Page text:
With uncertainty regarding the nature of UK’s relationship – if any – with the EU, and specifically the single market, the future for an industry which derives more than half of its subsidy from the EU, and exports £9.37bn worth of food and drink to EU countries, seems far from secure.
From the perspective of an institution that provides leasing and asset finance, this could present increased opportunities, as lessors could rise to fill the potential funding gap.
“We do not firmly know what the positon will be post-Brexit in terms of demand. But, for sure, asset finance will always play a key and likely increasing role in the industry as it enables agricultural businesses to invest in the tools to help grow their business and work in an efficient way,” Leamon said.
Kieran McSweeney, also of Shawbrook, agrees, arguing that regardless of the effect of Brexit on agricultural funding, asset finance products would remain an attractive option.
“Any tool which enables a business to have options around managing cash flow and capital expenditure in an efficient manner is going to be useful at any point in time. Probably even more so if times are uncertain,” McSweeney explains.
Beyond funding, the lessors tell Leasing Life that they expect the nature of the assets for which agricultural businesses seek funding to change.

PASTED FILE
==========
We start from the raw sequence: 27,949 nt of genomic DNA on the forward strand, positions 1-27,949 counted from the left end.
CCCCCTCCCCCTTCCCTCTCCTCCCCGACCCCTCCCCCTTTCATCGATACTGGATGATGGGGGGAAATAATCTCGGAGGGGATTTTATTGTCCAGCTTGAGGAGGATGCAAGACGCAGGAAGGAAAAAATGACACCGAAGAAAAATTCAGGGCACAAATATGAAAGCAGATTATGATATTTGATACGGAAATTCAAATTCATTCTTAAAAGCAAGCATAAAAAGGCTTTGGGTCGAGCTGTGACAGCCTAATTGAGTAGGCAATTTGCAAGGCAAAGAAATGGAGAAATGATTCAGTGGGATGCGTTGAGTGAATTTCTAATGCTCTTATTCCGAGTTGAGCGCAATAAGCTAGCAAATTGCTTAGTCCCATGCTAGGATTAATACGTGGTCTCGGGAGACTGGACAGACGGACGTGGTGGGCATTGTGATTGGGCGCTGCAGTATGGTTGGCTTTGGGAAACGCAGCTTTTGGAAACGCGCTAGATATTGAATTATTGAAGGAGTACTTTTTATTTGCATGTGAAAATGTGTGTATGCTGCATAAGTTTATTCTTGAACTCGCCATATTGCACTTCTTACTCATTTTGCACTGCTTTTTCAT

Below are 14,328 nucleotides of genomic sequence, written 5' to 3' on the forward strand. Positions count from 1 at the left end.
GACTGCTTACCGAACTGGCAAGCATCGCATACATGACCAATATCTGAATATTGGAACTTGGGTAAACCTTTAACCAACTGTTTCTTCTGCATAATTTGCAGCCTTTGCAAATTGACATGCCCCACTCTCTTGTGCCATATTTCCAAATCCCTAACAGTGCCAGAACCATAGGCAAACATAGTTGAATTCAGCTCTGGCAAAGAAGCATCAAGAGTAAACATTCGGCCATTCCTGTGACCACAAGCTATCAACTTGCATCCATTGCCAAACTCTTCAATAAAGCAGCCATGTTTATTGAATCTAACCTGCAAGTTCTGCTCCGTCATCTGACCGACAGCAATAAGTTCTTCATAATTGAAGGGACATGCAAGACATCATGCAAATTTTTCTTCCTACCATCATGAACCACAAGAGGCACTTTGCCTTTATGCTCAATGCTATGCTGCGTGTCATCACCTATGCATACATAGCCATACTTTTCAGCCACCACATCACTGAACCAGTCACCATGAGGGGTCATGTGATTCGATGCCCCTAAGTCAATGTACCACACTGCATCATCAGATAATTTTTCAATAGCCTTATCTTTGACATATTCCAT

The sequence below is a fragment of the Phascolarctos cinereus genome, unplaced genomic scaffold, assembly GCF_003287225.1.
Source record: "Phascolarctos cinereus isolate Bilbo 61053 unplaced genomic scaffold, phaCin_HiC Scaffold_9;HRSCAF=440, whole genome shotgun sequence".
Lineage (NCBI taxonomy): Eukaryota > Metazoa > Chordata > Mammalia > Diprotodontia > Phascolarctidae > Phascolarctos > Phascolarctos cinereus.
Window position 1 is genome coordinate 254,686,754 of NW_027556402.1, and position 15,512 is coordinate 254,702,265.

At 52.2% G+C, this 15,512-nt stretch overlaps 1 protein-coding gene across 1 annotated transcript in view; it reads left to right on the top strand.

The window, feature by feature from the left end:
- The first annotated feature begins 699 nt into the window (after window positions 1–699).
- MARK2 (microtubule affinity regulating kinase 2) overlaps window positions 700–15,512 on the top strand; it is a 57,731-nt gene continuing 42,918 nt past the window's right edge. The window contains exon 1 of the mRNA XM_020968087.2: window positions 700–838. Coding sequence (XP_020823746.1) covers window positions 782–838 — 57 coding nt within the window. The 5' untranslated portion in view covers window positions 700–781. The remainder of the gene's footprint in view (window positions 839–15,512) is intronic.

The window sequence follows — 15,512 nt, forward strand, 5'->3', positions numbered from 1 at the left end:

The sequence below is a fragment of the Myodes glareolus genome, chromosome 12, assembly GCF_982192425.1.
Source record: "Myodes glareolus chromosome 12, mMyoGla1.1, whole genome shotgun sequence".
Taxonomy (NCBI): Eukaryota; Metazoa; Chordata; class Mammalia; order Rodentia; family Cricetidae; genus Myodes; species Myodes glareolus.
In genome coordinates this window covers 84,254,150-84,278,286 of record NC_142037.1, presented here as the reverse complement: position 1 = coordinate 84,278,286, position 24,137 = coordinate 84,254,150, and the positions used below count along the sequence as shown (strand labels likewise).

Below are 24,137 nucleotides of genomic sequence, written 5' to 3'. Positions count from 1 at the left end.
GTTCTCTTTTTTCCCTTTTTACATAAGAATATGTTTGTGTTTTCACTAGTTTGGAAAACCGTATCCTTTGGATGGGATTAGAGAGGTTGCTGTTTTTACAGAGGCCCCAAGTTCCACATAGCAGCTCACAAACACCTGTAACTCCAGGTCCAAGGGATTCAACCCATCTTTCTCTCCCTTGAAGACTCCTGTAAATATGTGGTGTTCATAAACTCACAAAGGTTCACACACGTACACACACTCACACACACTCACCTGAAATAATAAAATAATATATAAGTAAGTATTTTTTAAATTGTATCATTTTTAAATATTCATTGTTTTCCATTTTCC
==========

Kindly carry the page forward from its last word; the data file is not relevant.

Despite the economic difficulties, a desire for innovation seems to be gaining ground in agriculture.
A survey by Defra found that 24% of arable businesses had introduced some form of innovation over the past year.
Ghislandi says BNP Paribas is looking with interest at technological developments in the sector, and how they may influence the assets for which it provides future finance.
“We are also following, with particular interest, all of the new assets that foster the transformation to ‘digital farming’, from drones to self-driven machines, for example,” Ghislandi says.
These developments represent a shift, as according to Ghislandi, the agricultural sector tends to be very conservative in its outlook.
A focus on asset ownership is also a key illustration of the industry’s nature. However, recently the usership model has also penetrated into this traditional industry, and is changing the way agricultural businesses operate.
“Ownership is no more a must, and the request is to have more and more flexibility in order to grant a faster renewal in technology,” he says.
It is suggested that the adoption of new technology is essential in order for UK agriculture to continue in future. With the average UK farmer aged 59 years, it is hoped that a technological revolution in agriculture will persuade the next generation to continue.
All the lessors agree that it is too soon to correctly assess the full impact of Brexit.
However, the consensus seems to be that the future of agricultural asset finance in the UK would be shaped by two things: expected increased interest in leasing and asset finance, and a shift to more technological advanced assets as the industry moves into the future.